After nearly two decades of electric parties, eclectic DJs and pouring Grey Goose Vodka to guests, the doors of famous gay nightclub Cobalt closed for the last time.
Taped to the door of the club, sat on 1639 R Street NW, a sign alerted patrons the bar was ‘closed for water problems.’
After suspicions of the bar’s demise, owner Eric Little broke the silence and announced on Twitter yesterday (5 March) the bar was to shut.
The building was sold to real estate firm Marwick Associates for around $4,75000 last summer.
Cobalt leased the building for 20 years, and said the bar had ‘options’ and would be around until ‘at least 2021,’ the Washington Post reported.
Fans of the 17th street neighbourhood club speculated Cobalt’s closure until Little confirmed it.
Costly infrastructure repairs and a decline in sales promoted the closure.
He wrote: ‘It was the right time to close the business to focus on our other businesses and some personal family needs.
‘For more than 20 years, our amazing customers and incredible staff have contributed greatly to the DC-area LGBT community.
‘We have always strived to do our part to strengthen local organizations, businesses, and the entire 17th Street neighborhood and we couldn’t be prouder of the legacy Cobalt leaves behind.’
LGBTI bar scene has changed
Cassidy DuHon, performed drag at Cobalt as LaTavia LaCroix, told Washington Post: ‘Cobalt had a good gay Cheers kind of feel for a while.
‘Like you could come in on any day of the week, and there was something going on.’
With three floors, the venue had a regular rota of acts and entertainment.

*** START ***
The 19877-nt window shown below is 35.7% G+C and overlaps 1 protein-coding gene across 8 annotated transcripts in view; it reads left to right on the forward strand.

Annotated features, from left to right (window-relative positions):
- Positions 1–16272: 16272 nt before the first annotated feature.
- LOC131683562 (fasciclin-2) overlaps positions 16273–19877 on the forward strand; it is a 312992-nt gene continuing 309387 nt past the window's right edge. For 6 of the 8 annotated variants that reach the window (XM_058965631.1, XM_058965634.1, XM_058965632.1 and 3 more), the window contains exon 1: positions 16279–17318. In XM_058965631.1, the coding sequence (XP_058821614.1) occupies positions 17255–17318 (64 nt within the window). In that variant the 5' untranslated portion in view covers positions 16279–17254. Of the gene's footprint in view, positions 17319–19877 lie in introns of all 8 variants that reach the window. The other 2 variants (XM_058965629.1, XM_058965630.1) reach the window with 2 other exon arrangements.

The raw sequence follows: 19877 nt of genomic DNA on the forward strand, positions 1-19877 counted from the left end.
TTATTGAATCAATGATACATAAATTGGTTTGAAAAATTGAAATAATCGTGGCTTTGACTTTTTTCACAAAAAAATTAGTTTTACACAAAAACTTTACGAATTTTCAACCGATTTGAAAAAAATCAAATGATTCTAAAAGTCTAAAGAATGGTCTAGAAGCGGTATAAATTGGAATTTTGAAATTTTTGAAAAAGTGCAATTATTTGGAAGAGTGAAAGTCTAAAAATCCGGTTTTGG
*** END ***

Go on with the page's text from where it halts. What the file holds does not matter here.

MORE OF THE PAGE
However, Little went onto discuss how the ‘popularity of dating apps, changing social norms and pop-up parties/events at non-gay venues’ impacted the LGBTI bar scene.
The bar survived both a fire that tore through the building in 2000 and a class-action lawsuit in 2014.
It alleged it was shorting the pay-stubs of bartenders.
But DuHon said ‘Cobalt failed to maintain a loyalty to a crowd who loved it.
‘Cobalt was a much more with-the-wind kind of bar.
‘Willing to go with whomever would show up and pay the cover.
‘So, when the neighborhood got pricier and times got harder, it didn’t have that die-hard tribe.’
What will happen to Cobalt?
High-end apartments are to replace Cobalt, according to Little.
He wrote: ‘We wish the new building owners and future residents the best success and hope that the buildings will bring them all as much joy and happiness as it has brought the entire Cobalt family.’
LGBTI bars are on the brink
Many LGBTI bars, pubs, and clubs are closing down in cosmopolitan cities.
Though, one queer joint in Baltimore did re-open following its closure in 2012.